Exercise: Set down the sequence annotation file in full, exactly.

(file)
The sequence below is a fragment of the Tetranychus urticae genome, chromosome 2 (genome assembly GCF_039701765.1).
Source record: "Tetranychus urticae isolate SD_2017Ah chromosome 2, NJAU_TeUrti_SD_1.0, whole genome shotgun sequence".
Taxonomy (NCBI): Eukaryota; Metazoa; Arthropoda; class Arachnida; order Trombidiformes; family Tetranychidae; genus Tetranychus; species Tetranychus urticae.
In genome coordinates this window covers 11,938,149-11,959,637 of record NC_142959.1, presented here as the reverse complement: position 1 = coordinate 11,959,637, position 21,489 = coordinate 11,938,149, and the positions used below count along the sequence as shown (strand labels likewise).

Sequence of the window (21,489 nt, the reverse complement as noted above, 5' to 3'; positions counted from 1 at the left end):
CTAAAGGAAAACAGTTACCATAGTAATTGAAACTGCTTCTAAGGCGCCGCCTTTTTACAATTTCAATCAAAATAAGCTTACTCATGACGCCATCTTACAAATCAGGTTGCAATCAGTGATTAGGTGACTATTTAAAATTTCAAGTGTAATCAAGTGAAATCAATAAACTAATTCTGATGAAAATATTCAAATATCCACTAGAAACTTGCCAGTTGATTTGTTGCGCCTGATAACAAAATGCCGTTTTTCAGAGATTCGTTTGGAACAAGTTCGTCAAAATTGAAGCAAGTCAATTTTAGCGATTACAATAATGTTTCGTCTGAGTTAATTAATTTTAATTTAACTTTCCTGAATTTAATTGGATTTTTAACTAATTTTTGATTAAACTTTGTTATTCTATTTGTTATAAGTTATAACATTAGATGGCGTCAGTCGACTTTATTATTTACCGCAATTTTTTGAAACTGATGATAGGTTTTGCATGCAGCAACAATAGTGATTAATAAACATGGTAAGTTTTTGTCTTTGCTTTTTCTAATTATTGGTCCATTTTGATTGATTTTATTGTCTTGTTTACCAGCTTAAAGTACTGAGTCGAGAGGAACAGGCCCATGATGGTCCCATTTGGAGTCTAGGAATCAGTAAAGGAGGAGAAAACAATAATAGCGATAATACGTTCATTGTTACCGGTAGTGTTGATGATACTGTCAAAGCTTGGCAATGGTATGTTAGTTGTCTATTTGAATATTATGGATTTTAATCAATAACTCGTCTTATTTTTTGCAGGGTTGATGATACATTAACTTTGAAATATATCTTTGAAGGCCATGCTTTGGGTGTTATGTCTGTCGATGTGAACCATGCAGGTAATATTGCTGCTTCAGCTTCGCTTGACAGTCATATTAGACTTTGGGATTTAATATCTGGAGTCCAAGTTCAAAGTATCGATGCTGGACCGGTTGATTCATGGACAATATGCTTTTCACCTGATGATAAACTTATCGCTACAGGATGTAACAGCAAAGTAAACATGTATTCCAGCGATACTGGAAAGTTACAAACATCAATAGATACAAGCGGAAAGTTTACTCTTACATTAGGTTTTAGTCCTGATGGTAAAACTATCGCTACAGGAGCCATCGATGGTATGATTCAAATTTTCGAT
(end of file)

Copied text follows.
The sequence below is a fragment of the Tetranychus urticae genome, chromosome 2 (genome assembly GCF_039701765.1).
Source record: "Tetranychus urticae isolate SD_2017Ah chromosome 2, NJAU_TeUrti_SD_1.0, whole genome shotgun sequence".
Taxonomy (NCBI): Eukaryota; Metazoa; Arthropoda; class Arachnida; order Trombidiformes; family Tetranychidae; genus Tetranychus; species Tetranychus urticae.
In genome coordinates this window covers 11,938,149-11,959,637 of record NC_142959.1, presented here as the reverse complement: position 1 = coordinate 11,959,637, position 21,489 = coordinate 11,938,149, and the positions used below count along the sequence as shown (strand labels likewise).

Sequence of the window (21,489 nt, the reverse complement as noted above, 5' to 3'; positions counted from 1 at the left end):
CTAAAGGAAAACAGTTACCATAGTAATTGAAACTGCTTCTAAGGCGCCGCCTTTTTACAATTTCAATCAAAATAAGCTTACTCATGACGCCATCTTACAAATCAGGTTGCAATCAGTGATTAGGTGACTATTTAAAATTTCAAGTGTAATCAAGTGAAATCAATAAACTAATTCTGATGAAAATATTCAAATATCCACTAGAAACTTGCCAGTTGATTTGTTGCGCCTGATAACAAAATGCCGTTTTTCAGAGATTCGTTTGGAACAAGTTCGTCAAAATTGAAGCAAGTCAATTTTAGCGATTACAATAATGTTTCGTCTGAGTTAATTAATTTTAATTTAACTTTCCTGAATTTAATTGGATTTTTAACTAATTTTTGATTAAACTTTGTTATTCTATTTGTTATAAGTTATAACATTAGATGGCGTCAGTCGACTTTATTATTTACCGCAATTTTTTGAAACTGATGATAGGTTTTGCATGCAGCAACAATAGTGATTAATAAACATGGTAAGTTTTTGTCTTTGCTTTTTCTAATTATTGGTCCATTTTGATTGATTTTATTGTCTTGTTTACCAGCTTAAAGTACTGAGTCGAGAGGAACAGGCCCATGATGGTCCCATTTGGAGTCTAGGAATCAGTAAAGGAGGAGAAAACAATAATAGCGATAATACGTTCATTGTTACCGGTAGTGTTGATGATACTGTCAAAGCTTGGCAATGGTATGTTAGTTGTCTATTTGAATATTATGGATTTTAATCAATAACTCGTCTTATTTTTTGCAGGGTTGATGATACATTAACTTTGAAATATATCTTTGAAGGCCATGCTTTGGGTGTTATGTCTGTCGATGTGAACCATGCAGGTAATATTGCTGCTTCAGCTTCGCTTGACAGTCATATTAGACTTTGGGATTTAATATCTGGAGTCCAAGTTCAAAGTATCGATGCTGGACCGGTTGATTCATGGACAATATGCTTTTCACCTGATGATAAACTTATCGCTACAGGATGTAACAGCAAAGTAAACATGTATTCCAGCGATACTGGAAAGTTACAAACATCAATAGATACAAGCGGAAAGTTTACTCTTACATTAGGTTTTAGTCCTGATGGTAAAACTATCGCTACAGGAGCCATCGATGGTATGATTCAAATTTTCGAT